Is Van life Cheaper than Renting?

Story Highlights
  • 1) Kitting out your vehicle for the van life
  • 2) Maintenance
  • 3) Van life = fuel (and lots of it)
  • 4) Utilities
  • 5) Funding the van life

Perhaps you have already heard of couples and families living the van life.

Making the decision to sell everything, pack up and travel a country is a trend that is sweeping the globe.

Social media is loaded with photos of happy people ditching their 9-5 jobs to become permanent travellers.

Whilst this is, of course, the dream for most, the question is always: is it really cheaper than renting a place or buying a house?

Certainly, it is not an easy decision at all. Let’s look at the costs associated with this nomadic lifestyle. 

1) Kitting out your vehicle for the van life

Van life can be cheaper than renting if you do enough research.

The average cost of rent in South Africa is about R8000 per month. Thus buying a van brand-new before turning it into a home on wheels might not be the best solution.

Many van-lifers opt for the cheaper route and buy a used van that they renovated themselves. Some people have scooped buses and minibuses for between R35 000-R100 000. You will then have to kit it out and renovate it to suit your needs. This can cost anywhere from R100 000 upwards.

Bear in mind that it takes time to soup up your van. You could be waiting a whole year before you can travel and then you still have to pay rent while you work on your van. 

2) Maintenance

Your van will go through a lot as you hit the road so regular maintenance is a must. You don’t want to stand somewhere in the middle of nowhere without someone to help.

Make sure that you check your van for roadworthiness in every major town you pass.

Depending on how far you drive in the month, you might need to check it more than you used to when driving a normal car to and from work.

Part of maintenance includes getting a comprehensive insurance plan. Insurance providers usually offer roadside assistance in cases of emergencies and this can be very beneficial if you are thinking of taking the road less travelled. 

3) Van life = fuel (and lots of it)

This might be a big concern to most people, especially since the sharp increase in fuel prices.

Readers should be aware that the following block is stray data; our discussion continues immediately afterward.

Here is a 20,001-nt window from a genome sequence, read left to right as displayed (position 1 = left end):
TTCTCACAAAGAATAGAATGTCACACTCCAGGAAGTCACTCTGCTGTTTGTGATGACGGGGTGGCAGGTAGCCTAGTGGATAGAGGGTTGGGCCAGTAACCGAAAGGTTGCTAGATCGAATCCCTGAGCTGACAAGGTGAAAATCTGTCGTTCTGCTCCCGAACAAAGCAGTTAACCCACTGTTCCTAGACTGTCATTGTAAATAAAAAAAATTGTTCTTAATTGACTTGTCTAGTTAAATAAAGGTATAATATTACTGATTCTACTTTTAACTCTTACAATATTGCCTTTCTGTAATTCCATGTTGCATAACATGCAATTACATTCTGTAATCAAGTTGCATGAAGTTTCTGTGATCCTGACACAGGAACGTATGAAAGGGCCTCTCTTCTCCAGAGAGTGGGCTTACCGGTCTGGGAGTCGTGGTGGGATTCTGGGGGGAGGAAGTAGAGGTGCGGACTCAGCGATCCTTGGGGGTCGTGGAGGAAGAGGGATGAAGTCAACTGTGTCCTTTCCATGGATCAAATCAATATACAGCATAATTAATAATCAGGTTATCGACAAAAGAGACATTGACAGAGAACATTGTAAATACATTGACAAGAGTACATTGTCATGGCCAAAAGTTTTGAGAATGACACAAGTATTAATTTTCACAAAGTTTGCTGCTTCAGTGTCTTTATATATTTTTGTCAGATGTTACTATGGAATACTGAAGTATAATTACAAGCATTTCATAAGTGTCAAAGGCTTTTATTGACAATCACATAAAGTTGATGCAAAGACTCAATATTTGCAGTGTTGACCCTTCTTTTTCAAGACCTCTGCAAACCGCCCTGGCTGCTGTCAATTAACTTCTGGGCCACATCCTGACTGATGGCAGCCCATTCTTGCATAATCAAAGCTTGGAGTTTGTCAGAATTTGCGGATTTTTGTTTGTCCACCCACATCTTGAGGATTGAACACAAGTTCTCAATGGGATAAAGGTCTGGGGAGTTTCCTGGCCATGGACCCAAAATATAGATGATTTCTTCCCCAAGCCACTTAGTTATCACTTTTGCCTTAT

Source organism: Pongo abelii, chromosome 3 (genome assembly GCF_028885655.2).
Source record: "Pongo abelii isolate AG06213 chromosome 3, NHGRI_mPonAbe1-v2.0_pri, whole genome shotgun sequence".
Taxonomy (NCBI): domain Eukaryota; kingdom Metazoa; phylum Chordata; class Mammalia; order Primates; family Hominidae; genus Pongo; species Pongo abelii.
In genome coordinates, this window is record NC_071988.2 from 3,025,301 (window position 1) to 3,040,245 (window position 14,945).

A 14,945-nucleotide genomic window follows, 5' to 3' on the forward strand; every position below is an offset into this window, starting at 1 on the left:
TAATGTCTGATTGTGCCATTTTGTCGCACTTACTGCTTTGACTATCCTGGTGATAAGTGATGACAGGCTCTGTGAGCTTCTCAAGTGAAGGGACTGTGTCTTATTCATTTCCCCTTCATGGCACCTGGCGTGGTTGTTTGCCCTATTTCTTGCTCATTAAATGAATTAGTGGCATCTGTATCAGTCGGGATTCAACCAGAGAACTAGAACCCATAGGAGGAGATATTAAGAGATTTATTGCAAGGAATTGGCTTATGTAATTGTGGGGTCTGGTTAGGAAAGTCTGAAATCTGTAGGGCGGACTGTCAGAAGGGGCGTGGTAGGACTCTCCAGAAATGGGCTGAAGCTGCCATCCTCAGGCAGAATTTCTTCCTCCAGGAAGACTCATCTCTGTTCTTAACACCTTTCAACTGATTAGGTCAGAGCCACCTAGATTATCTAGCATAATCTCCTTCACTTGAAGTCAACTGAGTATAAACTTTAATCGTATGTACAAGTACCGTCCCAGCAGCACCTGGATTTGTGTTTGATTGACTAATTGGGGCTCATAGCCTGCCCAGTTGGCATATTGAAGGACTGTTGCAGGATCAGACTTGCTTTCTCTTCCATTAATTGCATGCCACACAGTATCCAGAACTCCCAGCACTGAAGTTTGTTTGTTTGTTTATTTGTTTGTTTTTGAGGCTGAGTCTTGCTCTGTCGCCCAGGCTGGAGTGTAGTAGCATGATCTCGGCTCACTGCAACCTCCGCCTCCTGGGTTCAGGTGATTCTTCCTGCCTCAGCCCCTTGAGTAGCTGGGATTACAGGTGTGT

The amount your pay for fuel will depend on how far you drive per month.

If you are going to drive from city to city and stay over in one place for a few months, then your fuel won’t be too much. But if you are planning on sleeping in your van for a week or so and then hitting the road again, you will pay a little bit more.

In the first case, however, you will be paying for accommodation. In the latter case, you will save on accommodation.

You need to do enough research to see how it will even out in the end. 

4) Utilities

Unfortunately, you can’t escape the joys of paying for utilities. The only difference is that you aren’t getting a water and lights account at the end of the month.

You will need to think of gas and gas refills if you are cooking in your van.

Water supply is another thing to consider. Many people rely on the campsites where they stay for free ablution and washing up facilities.

You will also need to think of a way to do laundry or spend money at a laundromat. If you are working remotely, you will definitely have to pay for an internet connection.

These might be a bit cheaper than paying your usual utility bill at the end of the month. 

5) Funding the van life

On the topic of working remotely, you need to be able to work remotely if you are going to live the van life.

Unless you have a few bucks in your savings account, you will need a monthly income to fund your lifestyle.

A lot of people opt for online teaching because it is quite easy to get qualified and you can teach wherever whilst on the road.

The downside, however, is when you are in an area with a bad internet connection. You might not even be able to connect and the more hours you lose, the more money you lose.

Many jobs have also made remote working an option for their employees. If your job allows this, you can efficiently work from a laptop in your van.

Again, the internet connection might still be a big problem. 

Final thoughts

Van life is a great way to see the country and escape the monotony of everyday life.

If you work smart, it can be cheaper than renting but there are many factors to consider. It is also important to note that you need quite a bit of capital to buy a van and turn it into something amazing.

Do enough research and check your finances before taking the leap. 

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